“Can my marriage be saved?” was the question Mae Chambers asked herself as she watched her world come tumbling down around her. What started out as a match made in heaven had become a living nightmare seven years later.
Drugs, alcohol, pornography and now another woman were taking their toll on the marriage. Mae sought counseling on several occasions in the past. Without exception the counselors told her not to fight the divorce her husband said he wanted.
“As crazy as it sounds, I honestly didn’t think divorce was the answer, but I absolutely knew things could not stay the same,” Mae said.
“I decided to give counseling one more try. Instead of focusing on all that my husband was doing to hurt our marriage, this counselor focused on me. While she did not suggest divorce, she did ask what role I played in the dysfunction in our marriage. Furious that the counselor clearly didn’t get the fact that I was the victim and John was at fault, I left the office not sure I would return.
“On the way home, I couldn’t get the question out of my mind. I began thinking about our seven years together, my selfishness, images of times I had been incredibly disrespectful and inconsiderate toward John, the ways I had contributed to our disconnectedness. I had been living life at such a fast pace doing what I thought was in the best interest of our family, I never paid attention to the warning signs that our relationship was in trouble.”
When Mae returned to her counselor, she was referred to a “Standers” group, a weekly gathering of married people whose spouses had left them, either emotionally or physically. Nine months passed. Chambers faithfully attended the meetings in spite of the fact that her husband was still resolute about the divorce.
“Every day of our marriage had become a collusion of two worlds,” said John Chambers. “At home I had become irrelevant. At work I was a successful corporate video writer-shooter-editor. I went to work each day convinced that I was God’s gift to women and the attention I received from my female co-workers confirmed that notion in my mind. This was attention I wasn’t getting at home.”
Then one night as John was lying in bed at the place he was staying, which he referred to as “hell house,” questions came into his mind, ‘If you continue the alcohol abuse, where will you be in five years?’ ‘If you continue the cocaine abuse, where will you be in five years?’ ‘If you continue the adultery, where will you be in five years?’ The answers to all of the questions led to a dead end for John.
“I am convinced God was asking me those questions,” John said. “The final question I heard that night was, ‘Who loves you, John?’ I knew the answer was that He did. Then He asked, ‘Who else loves you?’ It was at that point I realized my wife truly loved me. In that moment my idea of marriage was transformed from the image of a prison to a picture of Disneyland. Both places have walls. In prison you’re desperate to escape your confinement, but in Disneyland your inner child loves everything within the park’s boundaries so you beg your parents to let you stay.”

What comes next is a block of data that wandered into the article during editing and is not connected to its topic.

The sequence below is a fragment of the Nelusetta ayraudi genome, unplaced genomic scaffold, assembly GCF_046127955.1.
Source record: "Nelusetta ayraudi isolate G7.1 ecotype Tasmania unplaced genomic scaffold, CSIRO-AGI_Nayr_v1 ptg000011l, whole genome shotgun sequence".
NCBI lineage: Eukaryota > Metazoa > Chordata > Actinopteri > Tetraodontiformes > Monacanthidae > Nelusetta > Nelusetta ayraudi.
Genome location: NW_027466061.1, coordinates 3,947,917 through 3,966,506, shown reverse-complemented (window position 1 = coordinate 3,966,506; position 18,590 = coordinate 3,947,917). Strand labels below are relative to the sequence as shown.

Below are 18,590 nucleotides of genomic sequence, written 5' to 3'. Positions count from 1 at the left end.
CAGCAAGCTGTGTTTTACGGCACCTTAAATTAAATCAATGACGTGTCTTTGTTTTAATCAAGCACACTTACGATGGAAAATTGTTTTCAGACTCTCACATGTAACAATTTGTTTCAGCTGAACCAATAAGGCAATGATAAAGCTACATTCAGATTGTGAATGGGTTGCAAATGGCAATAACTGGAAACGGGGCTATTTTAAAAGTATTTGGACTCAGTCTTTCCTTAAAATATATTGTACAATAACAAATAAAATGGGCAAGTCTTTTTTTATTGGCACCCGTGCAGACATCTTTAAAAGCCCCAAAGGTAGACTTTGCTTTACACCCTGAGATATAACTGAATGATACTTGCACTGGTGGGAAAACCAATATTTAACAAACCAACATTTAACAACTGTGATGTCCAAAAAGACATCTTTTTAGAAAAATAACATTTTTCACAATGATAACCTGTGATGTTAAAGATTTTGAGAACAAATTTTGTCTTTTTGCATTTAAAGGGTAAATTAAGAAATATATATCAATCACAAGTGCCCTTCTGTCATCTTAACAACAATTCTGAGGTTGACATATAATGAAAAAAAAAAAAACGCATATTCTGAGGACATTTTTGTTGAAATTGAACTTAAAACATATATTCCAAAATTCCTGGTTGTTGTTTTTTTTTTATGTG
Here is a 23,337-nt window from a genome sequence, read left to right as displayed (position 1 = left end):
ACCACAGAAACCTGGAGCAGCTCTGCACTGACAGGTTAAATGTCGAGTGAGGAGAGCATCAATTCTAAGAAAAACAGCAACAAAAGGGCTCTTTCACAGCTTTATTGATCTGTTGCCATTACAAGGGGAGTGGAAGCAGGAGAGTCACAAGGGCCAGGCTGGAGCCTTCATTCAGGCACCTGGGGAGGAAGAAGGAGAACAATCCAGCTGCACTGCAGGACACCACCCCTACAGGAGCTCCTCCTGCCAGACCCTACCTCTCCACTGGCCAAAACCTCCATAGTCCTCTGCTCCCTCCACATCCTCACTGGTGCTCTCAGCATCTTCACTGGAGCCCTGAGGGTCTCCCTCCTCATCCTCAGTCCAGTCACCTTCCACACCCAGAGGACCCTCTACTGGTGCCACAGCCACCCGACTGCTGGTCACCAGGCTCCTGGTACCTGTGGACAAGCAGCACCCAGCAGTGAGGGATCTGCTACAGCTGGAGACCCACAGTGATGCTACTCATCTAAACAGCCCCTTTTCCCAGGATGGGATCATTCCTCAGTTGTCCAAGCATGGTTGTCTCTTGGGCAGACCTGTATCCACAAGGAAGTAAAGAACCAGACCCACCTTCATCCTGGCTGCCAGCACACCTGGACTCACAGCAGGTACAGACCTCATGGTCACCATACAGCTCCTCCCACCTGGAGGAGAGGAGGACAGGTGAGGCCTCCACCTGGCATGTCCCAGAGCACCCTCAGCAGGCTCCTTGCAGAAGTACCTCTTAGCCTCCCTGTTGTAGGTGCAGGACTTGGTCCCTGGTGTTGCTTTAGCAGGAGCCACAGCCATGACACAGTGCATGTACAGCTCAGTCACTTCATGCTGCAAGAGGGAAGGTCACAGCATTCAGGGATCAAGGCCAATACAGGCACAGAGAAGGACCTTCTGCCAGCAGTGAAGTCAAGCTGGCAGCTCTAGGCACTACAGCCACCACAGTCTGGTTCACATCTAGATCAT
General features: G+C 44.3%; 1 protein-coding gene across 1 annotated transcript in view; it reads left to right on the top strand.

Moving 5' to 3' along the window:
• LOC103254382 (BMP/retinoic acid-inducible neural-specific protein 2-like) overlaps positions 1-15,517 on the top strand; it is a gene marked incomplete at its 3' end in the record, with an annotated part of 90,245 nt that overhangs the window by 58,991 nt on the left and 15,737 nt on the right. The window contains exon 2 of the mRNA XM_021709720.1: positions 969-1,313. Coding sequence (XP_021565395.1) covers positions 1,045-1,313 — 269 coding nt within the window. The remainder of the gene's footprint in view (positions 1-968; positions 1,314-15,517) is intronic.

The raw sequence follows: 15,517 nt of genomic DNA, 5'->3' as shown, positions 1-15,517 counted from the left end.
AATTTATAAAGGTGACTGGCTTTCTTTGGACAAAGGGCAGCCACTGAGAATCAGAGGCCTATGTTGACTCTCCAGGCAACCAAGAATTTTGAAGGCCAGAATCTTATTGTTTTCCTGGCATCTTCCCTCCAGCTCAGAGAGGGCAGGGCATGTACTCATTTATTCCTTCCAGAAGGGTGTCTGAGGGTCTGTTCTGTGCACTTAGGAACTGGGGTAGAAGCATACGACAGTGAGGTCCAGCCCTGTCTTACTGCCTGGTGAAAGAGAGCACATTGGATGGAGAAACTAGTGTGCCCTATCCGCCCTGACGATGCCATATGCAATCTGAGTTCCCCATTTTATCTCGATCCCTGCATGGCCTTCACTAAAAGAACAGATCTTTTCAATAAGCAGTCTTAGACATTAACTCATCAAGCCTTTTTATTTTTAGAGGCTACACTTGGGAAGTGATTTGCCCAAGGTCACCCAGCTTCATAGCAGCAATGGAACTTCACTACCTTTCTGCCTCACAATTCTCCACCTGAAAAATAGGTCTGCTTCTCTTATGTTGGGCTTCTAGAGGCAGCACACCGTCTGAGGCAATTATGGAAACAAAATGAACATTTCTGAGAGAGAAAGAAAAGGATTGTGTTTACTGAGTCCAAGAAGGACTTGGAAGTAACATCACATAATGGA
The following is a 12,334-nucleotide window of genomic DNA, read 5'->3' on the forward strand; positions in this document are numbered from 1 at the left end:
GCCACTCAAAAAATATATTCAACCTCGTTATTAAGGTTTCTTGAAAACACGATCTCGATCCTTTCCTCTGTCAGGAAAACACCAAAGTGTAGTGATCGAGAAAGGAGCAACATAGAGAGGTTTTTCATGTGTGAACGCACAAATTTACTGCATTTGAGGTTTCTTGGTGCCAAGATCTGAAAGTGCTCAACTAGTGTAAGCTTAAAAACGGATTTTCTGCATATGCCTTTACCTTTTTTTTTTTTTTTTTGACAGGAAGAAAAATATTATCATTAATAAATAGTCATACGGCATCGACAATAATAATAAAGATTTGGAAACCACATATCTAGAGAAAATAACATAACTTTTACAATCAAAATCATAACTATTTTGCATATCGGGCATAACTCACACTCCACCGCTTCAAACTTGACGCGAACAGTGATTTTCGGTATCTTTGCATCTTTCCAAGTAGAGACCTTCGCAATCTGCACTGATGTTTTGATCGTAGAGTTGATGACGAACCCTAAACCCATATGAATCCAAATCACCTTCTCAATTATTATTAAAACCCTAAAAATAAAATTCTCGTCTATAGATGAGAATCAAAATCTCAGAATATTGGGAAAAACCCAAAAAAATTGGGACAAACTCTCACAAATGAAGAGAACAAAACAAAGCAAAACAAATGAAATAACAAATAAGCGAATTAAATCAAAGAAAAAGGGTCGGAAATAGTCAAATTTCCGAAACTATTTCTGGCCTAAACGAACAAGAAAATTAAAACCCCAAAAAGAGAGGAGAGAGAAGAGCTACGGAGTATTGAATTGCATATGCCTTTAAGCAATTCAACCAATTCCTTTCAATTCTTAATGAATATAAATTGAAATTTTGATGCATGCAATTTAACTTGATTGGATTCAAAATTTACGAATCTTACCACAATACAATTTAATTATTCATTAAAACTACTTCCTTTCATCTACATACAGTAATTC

With help, the Chambers began the long journey of healing their marriage relationship.
“In the process of picking up the pieces, we realized we did not know one other couple who had been through what we were experiencing who could encourage us along the way,” Mae said. “As we became healthier and began to tell our story to others, we realized there are many hurting marriages and the fact that we have had a very troubled marriage and have come out the other side gives hope to these couples.”
As a result of her experience, Mae decided to write a book to give those in troubled marriages hope. Can My Marriage be Saved? is a compilation of 22 stories of couples who have been to the brink and were able to rebuild a solid, healthy marriage relationship.
“I think it is powerful when you talk with someone else who has walked in your shoes,” Mae said. “We have just celebrated more than 30 years of marriage. We have spent a great deal of time mentoring hurting couples, helping them to get their marriage back on track. If you are a couple in distress, my hope is that you will read this book and recognize that even when things are really bad, there is hope. It is important to surround yourself with healthy people who can give you wise counsel. During some of our most difficult times, I was shocked at the lack of resources available to couples. Now, there are tremendous resources out there, but couples often don’t know where to look so I have included a partial listing in the back of my book.”
If your marriage is in trouble there are ways to get it back on track.
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As a Certified Family Life Educator Julie writes and speaks on issues related to strengthening marriages and families.